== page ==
Last weekend, San Francisco was thoroughly rocked by the 16th installment of the Noise Pop music festival. For six nights, local favorites played alongside national stars at some of the city's greatest music venues. I had the pleasure of attending four of this year's Noise Pop shows, and today and tomorrow, I'll be letting you in on my Noise Pop diary. Up today: The Magnetic Fields and The Mountain Goats.
The Magnetic Fields, 2/28, Herbst Theatre — When you have as many songs as the Magnetic Fields do, and as many projects as singer/songwriter Stephin Merritt (pictured at right) has, I imagine picking setlists for shows is close to torture. But the Fields managed to cram an incredible range of songs into their Thursday set, drawing from albums old and new, with a sprinkling of music from side projects The Sixths and the Gothic Archies along the way.
Though known for their synth-y sound — and, as of late, guitar fuzz on top of everything — the group plays acoustic live, owing in part to Merritt's hearing condition that makes certain noises unbearable. Merritt sat far off on one side of the stage, cradling his bouzouki and leaving most of the talking to singer Claudia Gonson, who introduced the songs in between telling stories about having her pants stolen at a local laundromat. From time to time, Merritt would chime in with a snide remark or sarcastic comeback; the overall effect was that of an elderly couple bickering over the morning paper — and a surprising amount like what I imagine life with Stephin Meritt would be like. Daniel Handler, aka Lemony Snicket, chimed in with the accordion on a few songs.
Highlights from the set included a moving version of "Book of Love" from 69 Love Songs, the spirited "Too Drunk to Dream" from Distortion, and a rocking rendition of "I Don't Believe You" from I. For me, though, the show's greatest benefit was getting to hear the Distortion songs stripped of their, well, distortion. Though I like the album as it is, hearing pure, acoustic versions of the songs let me appreciate what I really love about the Fields: their smart and clever lyrics.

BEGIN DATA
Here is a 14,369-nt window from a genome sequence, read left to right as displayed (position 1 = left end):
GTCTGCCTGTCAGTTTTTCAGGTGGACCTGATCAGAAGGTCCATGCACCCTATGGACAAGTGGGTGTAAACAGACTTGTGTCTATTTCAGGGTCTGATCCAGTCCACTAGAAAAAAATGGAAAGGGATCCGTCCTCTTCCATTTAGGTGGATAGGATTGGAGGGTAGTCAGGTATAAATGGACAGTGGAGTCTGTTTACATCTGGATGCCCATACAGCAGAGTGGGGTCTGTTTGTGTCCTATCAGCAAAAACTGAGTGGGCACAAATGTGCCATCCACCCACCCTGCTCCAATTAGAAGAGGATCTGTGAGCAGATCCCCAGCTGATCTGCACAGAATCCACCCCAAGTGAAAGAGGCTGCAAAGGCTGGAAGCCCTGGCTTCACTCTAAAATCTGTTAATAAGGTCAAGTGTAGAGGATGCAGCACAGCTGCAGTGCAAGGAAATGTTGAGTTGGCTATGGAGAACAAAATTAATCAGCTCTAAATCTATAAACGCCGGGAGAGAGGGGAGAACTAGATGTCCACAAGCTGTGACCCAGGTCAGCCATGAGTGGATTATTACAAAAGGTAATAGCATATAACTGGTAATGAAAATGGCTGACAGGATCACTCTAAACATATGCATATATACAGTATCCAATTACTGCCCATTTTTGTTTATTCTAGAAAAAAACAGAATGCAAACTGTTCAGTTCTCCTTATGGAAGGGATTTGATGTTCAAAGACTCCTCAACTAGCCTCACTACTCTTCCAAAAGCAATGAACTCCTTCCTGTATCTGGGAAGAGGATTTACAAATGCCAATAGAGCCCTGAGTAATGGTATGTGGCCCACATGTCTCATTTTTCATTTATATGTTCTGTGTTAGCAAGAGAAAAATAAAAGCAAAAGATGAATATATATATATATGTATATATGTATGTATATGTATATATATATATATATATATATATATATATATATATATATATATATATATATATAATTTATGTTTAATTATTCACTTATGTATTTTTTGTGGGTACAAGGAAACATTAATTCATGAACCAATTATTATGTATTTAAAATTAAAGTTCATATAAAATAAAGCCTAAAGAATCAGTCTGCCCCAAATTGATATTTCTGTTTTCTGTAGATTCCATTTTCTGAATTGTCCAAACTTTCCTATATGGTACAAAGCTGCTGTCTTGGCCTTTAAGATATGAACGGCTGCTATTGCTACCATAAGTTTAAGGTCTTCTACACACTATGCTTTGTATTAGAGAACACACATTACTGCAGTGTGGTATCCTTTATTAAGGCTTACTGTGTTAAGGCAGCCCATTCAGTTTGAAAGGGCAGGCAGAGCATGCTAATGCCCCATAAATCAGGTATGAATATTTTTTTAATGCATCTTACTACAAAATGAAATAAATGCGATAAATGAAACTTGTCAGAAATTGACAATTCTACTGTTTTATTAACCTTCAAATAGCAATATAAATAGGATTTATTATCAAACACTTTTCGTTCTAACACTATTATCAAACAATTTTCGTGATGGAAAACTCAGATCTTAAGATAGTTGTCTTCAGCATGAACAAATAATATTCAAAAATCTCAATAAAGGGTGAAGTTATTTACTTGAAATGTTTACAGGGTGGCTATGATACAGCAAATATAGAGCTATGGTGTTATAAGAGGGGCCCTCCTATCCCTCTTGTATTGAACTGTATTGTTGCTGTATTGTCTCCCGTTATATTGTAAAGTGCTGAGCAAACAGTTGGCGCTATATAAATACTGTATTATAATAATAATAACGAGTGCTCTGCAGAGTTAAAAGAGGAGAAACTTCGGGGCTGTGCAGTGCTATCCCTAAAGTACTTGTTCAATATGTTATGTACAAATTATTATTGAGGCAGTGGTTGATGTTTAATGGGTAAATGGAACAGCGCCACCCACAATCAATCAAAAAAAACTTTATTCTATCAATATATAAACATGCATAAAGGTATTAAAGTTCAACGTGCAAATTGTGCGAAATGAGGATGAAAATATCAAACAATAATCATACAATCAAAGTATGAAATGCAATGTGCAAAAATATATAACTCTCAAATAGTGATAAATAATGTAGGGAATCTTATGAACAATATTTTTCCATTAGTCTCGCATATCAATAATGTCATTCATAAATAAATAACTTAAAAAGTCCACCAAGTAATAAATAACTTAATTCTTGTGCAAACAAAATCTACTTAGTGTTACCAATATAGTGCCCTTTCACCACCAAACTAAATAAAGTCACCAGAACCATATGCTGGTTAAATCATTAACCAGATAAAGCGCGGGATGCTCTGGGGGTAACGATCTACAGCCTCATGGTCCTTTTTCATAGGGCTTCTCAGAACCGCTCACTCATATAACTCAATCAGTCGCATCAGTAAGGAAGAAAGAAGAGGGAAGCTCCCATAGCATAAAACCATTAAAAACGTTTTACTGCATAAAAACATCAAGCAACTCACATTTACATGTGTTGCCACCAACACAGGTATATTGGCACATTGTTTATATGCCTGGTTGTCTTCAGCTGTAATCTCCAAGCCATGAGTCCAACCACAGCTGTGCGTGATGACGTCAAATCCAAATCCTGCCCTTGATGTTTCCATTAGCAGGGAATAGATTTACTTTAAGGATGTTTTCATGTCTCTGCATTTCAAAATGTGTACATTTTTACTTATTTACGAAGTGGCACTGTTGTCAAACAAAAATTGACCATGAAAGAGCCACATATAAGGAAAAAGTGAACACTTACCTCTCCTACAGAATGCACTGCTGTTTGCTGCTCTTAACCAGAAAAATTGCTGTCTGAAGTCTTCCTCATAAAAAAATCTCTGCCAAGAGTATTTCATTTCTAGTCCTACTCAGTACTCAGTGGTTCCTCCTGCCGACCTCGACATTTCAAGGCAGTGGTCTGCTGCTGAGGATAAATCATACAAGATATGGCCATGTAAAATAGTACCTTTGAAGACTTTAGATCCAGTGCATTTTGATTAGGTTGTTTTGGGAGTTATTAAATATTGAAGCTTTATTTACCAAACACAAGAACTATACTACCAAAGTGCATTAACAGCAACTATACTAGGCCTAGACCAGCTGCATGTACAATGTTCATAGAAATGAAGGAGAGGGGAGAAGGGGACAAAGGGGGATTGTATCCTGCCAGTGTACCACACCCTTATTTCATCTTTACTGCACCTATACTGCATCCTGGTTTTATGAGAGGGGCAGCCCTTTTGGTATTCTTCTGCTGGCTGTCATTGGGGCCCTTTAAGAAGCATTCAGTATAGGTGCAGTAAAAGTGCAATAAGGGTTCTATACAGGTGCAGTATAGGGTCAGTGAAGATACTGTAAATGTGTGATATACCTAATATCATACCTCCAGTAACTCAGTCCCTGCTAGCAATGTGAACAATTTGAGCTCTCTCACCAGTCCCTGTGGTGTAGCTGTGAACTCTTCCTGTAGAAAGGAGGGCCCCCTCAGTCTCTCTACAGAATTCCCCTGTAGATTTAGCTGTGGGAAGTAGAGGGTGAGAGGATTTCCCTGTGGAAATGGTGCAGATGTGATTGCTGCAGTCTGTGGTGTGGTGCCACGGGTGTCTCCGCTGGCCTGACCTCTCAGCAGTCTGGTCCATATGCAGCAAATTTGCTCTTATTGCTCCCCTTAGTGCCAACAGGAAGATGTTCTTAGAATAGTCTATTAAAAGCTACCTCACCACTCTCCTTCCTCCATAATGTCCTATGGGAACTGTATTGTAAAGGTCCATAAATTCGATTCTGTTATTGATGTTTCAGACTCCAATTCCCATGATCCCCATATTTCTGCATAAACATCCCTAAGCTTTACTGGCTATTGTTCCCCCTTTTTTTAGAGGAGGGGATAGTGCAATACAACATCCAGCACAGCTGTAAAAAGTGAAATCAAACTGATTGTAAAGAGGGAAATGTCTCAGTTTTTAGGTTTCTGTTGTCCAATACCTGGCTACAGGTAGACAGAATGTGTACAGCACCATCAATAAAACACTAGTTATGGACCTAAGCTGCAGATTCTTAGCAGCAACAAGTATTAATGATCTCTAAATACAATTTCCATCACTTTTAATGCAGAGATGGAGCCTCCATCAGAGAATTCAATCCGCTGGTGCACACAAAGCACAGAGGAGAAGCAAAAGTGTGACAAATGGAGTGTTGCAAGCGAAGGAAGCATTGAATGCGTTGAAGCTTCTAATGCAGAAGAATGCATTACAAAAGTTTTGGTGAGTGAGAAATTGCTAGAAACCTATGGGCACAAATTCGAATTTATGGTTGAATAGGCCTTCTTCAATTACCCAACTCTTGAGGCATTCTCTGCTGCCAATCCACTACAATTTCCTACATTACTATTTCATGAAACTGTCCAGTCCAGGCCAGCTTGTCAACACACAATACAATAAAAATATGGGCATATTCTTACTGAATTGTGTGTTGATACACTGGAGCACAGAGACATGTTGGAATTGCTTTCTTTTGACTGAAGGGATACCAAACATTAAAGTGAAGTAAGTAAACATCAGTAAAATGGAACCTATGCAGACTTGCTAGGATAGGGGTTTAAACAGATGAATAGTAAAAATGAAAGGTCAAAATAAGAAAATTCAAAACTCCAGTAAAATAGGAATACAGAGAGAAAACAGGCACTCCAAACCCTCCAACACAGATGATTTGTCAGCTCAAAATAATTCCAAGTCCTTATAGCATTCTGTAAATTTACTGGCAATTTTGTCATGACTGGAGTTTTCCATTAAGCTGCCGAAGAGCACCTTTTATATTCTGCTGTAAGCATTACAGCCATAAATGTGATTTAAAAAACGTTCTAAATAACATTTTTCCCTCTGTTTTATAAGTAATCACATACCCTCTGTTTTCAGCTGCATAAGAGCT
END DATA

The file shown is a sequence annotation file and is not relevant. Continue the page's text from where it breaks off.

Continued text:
Up next: The Mountain Goats, so
The Mountain Goats, 2/29, Bimbo's 365 Club — As good as the Mountain Goats are on record, I've always thought of them more as a live band. There's nothing quite like seeing the emotion singer/songwriter John Darnielle puts into every word out of his mouth, sometimes even turning away from the microphone in the middle of a song to unleash a primal scream. The best Mountain Goats shows I've seen in my life have been the rowdiest, with the crowd hooting and hollering and buying Darnielle and bassist Peter Hughes shots of whatever they'd like to drink and egging them on to the point that they cover Ace of Base's "The Sign"; Friday's show wasn't like that. But the relatively staid atmosphere didn't keep Darnielle from getting into it, engaging the crowd in sing-alongs and slapping the hands of the fans at the front of the stage.
As a fan from the Goats' olden days of songs recorded directly into a tape recorder in Darnielle's living room, I'm still getting used to the fact that they've added a drummer; time was that if they wanted to play one of their few songs that required percussion, they had to drag the opening band's drummer back on stage. But for the first time, I realized that some of the songs from the Goats' Heretic Pride, their newest album, actually sound better with more instruments. Instead of longing, just a little, for the days of just Darnielle on stage, I actually wished their pianist and violinist had been on tour to give some of the new songs their full, rich arrangements.
Highlights included fan favorite "Going to Georgia" (prompted by Darnielle's inability to remember one of the new songs), "You or Your Memory" from 2005's The Sunset Tree, and an extended period of quiet time where Darnielle — just him and his guitar — played songs from his back catalog, outdoing himself each time with the intro: "Really, almost nobody knows this one."
Up tomorrow: Tilly and the Wall and She & Him